The Burden of Disease Research Unit completed the first National Burden of Disease study for South Africa for the year 2000. Following the Global Burden of Disease study methodology the main focus of the study was to estimate the burden due to premature mortality (years of life lost). Attempts were made to estimate the additional burden contributed by morbidity (years lived with disability), to estimate the disability adjusted life years, and to project the impact of HIV/AIDS on premature mortality in the year 2010. Estimates were derived from different data sources for the levels and underlying causes of disease and injury deaths. The top 20 causes of death and premature mortality were ranked and those contributing the greatest burden can be prioritised for seeking cost-effective health interventions. Initial Burden of Disease Estimates for South Africa, 2000
The Second National Burden of Disease study is currently underway in South Africa. Over the next three years this study aims to conducts epidemiological analyses on available data sources and develop coherent estimates of the number of deaths, years of life lost due to premature mortality for the period 1997 and 2010 and disability adjusted life years for 2000 and 2010. Estimation of the number of deaths for South Africa included the development of a regression model to estimate the number of deaths for HIV/AIDS. For the first time, this study will report trends in mortality for the period 1997 – 2010 for the country and each province. Preliminary results suggest a decrease in the mortality rates for HIV/AIDS and TB, non-communicable diseases, and injuries for the South Africa in 2010. In addition, a comparative risk assessment will be conducted for 2010 to quantify the contribution of 21 modifiable risk factors.
The unit conducted a review of available empirical data of levels and causes of mortality during childhood, which consolidated information about the changes that occurred between 1997 and 2007. The consistency between data sources was considered to estimate childhood mortality rates utilizing 11 years of vital registration data, national household surveys and censuses, injury surveillance data as well as demographic surveillance and health service data. The review concluded that substantial improvement in the completeness of registration had occurred, reaching levels of 90% for infants and 60% for children aged 1-4 years infant. The increased mortality experienced by children under-5 in the late 1990’s had stabilized in the new Millennium and the cause of death pattern indicated that by 2007 the “Big Five” health challenges for the country were HIV/AIDS, pregnancy and childbirth complications, newborn illness, childhood infections and malnutrition. Under-5 Mortality Statistics in South Africa, 1997-2007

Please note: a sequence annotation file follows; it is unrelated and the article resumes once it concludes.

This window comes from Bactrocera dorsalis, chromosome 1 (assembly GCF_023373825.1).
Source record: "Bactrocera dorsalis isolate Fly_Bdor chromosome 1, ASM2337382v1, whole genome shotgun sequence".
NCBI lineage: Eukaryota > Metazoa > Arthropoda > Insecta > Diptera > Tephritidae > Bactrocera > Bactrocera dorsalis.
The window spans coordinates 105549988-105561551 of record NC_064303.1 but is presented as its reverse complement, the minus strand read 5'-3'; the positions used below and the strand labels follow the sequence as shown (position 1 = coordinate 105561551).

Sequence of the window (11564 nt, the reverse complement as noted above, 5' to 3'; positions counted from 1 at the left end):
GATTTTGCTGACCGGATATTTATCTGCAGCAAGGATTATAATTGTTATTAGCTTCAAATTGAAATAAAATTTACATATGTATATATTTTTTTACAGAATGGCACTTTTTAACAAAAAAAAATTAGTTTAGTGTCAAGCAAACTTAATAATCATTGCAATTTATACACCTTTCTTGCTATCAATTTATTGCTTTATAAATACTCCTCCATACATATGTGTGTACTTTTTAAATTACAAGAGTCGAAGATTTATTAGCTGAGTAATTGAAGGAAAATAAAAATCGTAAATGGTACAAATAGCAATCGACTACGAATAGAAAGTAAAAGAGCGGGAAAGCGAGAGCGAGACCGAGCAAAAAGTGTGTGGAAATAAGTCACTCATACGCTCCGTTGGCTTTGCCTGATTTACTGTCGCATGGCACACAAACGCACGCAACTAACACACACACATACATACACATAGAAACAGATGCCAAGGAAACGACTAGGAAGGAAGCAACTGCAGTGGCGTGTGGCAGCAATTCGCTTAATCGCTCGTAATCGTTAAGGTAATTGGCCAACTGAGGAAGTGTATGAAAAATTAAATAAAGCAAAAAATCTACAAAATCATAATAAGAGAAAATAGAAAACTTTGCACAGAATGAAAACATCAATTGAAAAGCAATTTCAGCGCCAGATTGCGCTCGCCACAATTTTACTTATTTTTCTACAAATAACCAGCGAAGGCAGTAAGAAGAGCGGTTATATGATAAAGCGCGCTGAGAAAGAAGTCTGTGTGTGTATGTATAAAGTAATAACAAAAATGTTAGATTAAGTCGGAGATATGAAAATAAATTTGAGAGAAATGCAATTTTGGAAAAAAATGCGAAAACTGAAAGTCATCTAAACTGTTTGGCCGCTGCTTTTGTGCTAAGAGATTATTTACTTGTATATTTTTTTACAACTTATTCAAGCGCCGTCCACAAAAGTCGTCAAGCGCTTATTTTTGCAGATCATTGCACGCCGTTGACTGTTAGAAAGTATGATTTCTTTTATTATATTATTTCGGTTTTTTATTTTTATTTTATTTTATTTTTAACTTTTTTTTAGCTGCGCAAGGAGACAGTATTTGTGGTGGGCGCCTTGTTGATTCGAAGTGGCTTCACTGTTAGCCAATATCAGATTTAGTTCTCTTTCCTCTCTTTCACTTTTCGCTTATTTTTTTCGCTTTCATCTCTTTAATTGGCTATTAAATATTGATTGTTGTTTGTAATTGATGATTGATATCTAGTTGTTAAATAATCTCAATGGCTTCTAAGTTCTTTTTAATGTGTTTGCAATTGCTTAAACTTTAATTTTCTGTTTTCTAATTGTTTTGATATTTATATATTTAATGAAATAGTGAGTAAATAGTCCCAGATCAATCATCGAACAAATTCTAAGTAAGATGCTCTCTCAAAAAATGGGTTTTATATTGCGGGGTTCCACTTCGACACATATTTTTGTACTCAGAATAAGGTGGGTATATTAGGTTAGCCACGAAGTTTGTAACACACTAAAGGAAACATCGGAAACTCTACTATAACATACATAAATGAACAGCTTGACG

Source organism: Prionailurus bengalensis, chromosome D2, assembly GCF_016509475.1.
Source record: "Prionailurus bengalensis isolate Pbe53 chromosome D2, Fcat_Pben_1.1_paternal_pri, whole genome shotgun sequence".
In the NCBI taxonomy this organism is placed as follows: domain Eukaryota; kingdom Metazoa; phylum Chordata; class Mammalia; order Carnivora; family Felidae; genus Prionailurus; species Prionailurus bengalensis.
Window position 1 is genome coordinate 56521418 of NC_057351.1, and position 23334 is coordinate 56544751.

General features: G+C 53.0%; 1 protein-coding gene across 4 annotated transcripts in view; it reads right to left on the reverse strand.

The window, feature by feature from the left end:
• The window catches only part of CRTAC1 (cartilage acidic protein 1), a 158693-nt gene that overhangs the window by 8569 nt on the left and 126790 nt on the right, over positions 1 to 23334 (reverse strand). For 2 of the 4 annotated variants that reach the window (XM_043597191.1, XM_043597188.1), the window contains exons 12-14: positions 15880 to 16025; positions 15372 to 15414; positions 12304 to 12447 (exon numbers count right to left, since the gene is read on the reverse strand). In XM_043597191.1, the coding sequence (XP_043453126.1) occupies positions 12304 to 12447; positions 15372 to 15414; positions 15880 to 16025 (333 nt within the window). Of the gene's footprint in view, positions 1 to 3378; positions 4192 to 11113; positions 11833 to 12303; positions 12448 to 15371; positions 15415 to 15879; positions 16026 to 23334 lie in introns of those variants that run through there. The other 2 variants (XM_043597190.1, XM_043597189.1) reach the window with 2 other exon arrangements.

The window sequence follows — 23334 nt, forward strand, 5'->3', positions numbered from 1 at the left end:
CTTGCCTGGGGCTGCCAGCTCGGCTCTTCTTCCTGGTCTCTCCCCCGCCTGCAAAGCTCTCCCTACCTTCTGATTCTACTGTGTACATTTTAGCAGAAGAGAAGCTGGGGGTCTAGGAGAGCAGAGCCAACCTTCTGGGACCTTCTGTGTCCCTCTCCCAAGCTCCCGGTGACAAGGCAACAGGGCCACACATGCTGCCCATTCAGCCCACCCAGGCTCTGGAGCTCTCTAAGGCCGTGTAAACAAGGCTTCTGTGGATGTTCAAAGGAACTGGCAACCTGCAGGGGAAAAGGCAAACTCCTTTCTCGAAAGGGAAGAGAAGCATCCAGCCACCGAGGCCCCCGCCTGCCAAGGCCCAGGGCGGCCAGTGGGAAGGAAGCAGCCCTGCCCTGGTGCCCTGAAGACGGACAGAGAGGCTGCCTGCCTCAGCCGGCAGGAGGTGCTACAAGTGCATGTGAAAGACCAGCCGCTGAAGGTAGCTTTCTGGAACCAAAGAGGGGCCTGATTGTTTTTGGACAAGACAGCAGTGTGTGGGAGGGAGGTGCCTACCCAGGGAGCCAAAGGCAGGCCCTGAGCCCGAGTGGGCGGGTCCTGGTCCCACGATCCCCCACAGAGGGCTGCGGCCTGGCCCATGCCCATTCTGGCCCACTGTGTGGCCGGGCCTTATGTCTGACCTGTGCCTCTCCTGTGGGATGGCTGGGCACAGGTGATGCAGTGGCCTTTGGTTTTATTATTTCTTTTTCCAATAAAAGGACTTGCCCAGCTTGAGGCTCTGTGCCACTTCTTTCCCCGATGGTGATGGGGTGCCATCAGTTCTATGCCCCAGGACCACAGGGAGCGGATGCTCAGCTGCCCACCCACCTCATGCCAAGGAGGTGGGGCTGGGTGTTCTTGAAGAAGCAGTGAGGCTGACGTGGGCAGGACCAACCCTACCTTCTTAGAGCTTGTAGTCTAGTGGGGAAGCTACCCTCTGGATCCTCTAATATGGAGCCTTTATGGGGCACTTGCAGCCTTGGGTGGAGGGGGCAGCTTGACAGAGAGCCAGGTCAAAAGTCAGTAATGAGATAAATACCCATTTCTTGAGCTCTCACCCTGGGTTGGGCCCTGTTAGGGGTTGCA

The work done by the unit in estimating the mortality trends in South Africa brought into sharp focus the extent of the impact of HIV/AIDS. The public interest in the initial findings was unprecedented and it was l ultimately utilised by policy makers in guiding and evaluating the nation’s response to the epidemic The unit was part of an Interdepartmental Task team to assist with improving mortality statistics and estimating the impact of HIV/AIDS set up in 2001. This involved briefing sessions with various heads of government departments and resulted in Statistics South Africa strengthening their systems for processing cause of death data. While much progress has been made in improving the national cause of death statistics, there are still areas of concern.
In terms of timely monitoring of childhood and adult mortality rates, the unit, in collaboration with the Centre for Actuarial Research at UCT and the MRC Biostatistics Unit has developed the Rapid Mortality Surveillance (RMS) system to monitor the trend and the number of deaths recorded on the national population register. Since 2009, analysis of the RMS data has provided empirical estimates of the following key health-related indicators: the maternal mortality ratio, the neonatal, infant and under-5 mortality rates as well as life expectancy and measures of adult mortality. The system produces an annual report of these universal indicators two years sooner than the published vital registration data. View the complete Reports